“The majority of people have been left out of being an investor or feeling like they could be an investor, they don’t look like what a typical investor looks like or they don’t have access to those conversations that others have,” she told The Age and The Sydney Morning Herald.
Ms Roberts and her co-founders started Sharesies in 2017 to let users invest across companies, exchange traded funds and managed funds through the New York Stock Exchange, Nasdaq and the New Zealand Stock Exchange, with the Australian Securities Exchange set to come on board this month.
According to Ms Roberts, Sharesies will be the first platform on the ASX to offer trades from as low as 1¢, and differs from existing low-cost brokers like Stake because of its focus on financial literacy and education.
She added that Sharesies had simpler product offerings to Robinhood, which enabled users to leverage and trade derivatives such as call options.
“What we’ve built Sharesies for is to enable people to build a portfolio with amounts they can afford and that’s what we always go back to,” she said. “It’s not a get-rich-quick scheme, it’s not timing the market, it’s about time in the market.”
Sharesies closed a $23.7 million Series B funding round in December last year with its investors including auction website Trade Me, US venture firm Amplo, which has a stake in Robinhood, and Xero director and MYOB founder Craig Winkler.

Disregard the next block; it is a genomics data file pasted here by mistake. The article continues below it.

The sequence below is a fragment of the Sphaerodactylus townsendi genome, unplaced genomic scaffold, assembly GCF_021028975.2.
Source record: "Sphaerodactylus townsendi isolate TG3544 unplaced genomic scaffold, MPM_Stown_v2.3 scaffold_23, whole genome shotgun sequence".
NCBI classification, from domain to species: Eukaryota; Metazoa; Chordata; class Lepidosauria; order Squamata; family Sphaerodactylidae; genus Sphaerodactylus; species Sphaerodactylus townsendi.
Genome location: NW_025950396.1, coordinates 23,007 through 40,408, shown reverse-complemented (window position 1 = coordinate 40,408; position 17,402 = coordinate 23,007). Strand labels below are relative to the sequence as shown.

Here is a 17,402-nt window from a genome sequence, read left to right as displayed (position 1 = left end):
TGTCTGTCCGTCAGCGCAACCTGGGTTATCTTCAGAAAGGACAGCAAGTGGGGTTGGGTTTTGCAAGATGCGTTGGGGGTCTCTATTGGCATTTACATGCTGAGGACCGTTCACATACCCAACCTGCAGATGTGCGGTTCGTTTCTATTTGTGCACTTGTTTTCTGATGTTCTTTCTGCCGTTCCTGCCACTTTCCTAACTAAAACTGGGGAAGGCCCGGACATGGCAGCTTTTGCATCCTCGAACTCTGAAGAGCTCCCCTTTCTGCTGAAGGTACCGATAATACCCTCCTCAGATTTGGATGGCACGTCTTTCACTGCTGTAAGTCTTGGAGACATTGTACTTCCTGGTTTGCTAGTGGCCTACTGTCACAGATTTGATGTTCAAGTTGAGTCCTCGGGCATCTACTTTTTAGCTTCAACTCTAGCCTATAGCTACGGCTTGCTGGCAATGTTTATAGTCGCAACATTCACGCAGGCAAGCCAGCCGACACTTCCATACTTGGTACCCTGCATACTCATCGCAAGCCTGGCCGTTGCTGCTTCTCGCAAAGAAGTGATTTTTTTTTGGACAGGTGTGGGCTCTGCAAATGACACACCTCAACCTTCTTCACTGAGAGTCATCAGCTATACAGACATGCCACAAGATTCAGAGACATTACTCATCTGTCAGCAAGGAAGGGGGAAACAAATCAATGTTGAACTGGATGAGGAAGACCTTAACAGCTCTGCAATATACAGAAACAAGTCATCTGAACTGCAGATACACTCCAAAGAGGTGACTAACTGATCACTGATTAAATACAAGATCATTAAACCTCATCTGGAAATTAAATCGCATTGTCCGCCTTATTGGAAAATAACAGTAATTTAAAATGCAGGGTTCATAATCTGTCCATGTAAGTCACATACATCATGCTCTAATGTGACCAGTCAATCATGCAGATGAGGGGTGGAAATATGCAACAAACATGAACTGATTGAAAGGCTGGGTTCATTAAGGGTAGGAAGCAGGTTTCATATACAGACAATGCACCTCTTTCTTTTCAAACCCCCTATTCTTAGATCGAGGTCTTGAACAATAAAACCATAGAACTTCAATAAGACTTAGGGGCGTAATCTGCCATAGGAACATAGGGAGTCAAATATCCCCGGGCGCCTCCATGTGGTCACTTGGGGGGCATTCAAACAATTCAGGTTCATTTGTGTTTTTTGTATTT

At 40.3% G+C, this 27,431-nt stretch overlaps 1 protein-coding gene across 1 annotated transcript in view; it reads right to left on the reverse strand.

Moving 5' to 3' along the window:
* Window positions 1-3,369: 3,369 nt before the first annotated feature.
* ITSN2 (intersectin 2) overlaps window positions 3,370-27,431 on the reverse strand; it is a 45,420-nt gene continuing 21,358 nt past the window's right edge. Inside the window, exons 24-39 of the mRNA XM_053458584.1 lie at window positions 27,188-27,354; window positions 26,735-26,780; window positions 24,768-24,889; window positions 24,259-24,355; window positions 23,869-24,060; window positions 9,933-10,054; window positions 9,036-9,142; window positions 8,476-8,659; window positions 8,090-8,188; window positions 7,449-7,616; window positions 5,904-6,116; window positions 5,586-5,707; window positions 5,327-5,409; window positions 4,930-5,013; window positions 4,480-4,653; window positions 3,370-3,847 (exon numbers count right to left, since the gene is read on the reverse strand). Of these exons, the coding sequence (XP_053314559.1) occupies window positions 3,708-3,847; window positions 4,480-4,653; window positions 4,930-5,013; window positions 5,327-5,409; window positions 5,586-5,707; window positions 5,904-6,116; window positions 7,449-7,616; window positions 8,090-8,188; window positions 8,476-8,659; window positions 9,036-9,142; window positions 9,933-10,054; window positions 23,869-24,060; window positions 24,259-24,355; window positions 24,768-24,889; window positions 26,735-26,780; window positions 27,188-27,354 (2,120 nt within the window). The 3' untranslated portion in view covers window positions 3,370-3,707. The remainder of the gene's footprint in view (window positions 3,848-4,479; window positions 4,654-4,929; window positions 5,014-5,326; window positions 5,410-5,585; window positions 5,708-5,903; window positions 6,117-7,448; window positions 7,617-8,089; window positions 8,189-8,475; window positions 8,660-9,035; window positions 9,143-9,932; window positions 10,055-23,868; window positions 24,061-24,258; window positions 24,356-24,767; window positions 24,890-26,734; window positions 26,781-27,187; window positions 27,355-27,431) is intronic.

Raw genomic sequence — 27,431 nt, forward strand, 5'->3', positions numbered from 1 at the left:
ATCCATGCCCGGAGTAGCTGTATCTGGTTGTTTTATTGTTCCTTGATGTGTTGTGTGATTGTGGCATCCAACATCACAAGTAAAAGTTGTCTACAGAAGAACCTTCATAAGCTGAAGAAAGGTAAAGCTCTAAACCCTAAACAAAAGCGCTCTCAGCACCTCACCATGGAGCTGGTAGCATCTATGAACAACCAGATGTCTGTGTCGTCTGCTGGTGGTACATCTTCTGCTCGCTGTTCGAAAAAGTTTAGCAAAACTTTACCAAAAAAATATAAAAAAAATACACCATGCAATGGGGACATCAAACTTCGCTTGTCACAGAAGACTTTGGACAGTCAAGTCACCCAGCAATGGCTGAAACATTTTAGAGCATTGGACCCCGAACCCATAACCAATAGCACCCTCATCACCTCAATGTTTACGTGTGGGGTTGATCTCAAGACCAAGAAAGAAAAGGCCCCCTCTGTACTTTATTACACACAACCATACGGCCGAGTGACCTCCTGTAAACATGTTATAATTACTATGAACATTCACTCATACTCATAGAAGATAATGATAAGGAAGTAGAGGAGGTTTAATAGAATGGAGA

The platform has 320,000 customers, 70 per cent of whom are under the age of 40, but Ms Roberts said Sharesies aimed to appeal to all age groups.
“We want to create the most financially empowered generation and when we say generation, we don’t mean age, we mean people that want to engage with their money in a digital way,” she said.
“We are not just for Millennials but definitely have a greater amount of them on the platform.”
”We just use everyday language, and we’ve really worked on creating a platform that feels accessible for everyone and means that people do become investors and feel like they can start growing their wealth,” Ms Roberts said.
The 33 year old said her own background meant she could relate to users who felt excluded from investing but as a young female startup founder she had not faced discrimination.
”I’ve got two children,” she said. “I’ve been pregnant while raising, and I’ve had heaps of support and I think that has always outweighed any naysayers. People really want to see women in business and woman in finance succeed.“
Cara is the small business editor for The Age and The Sydney Morning Herald based in Melbourne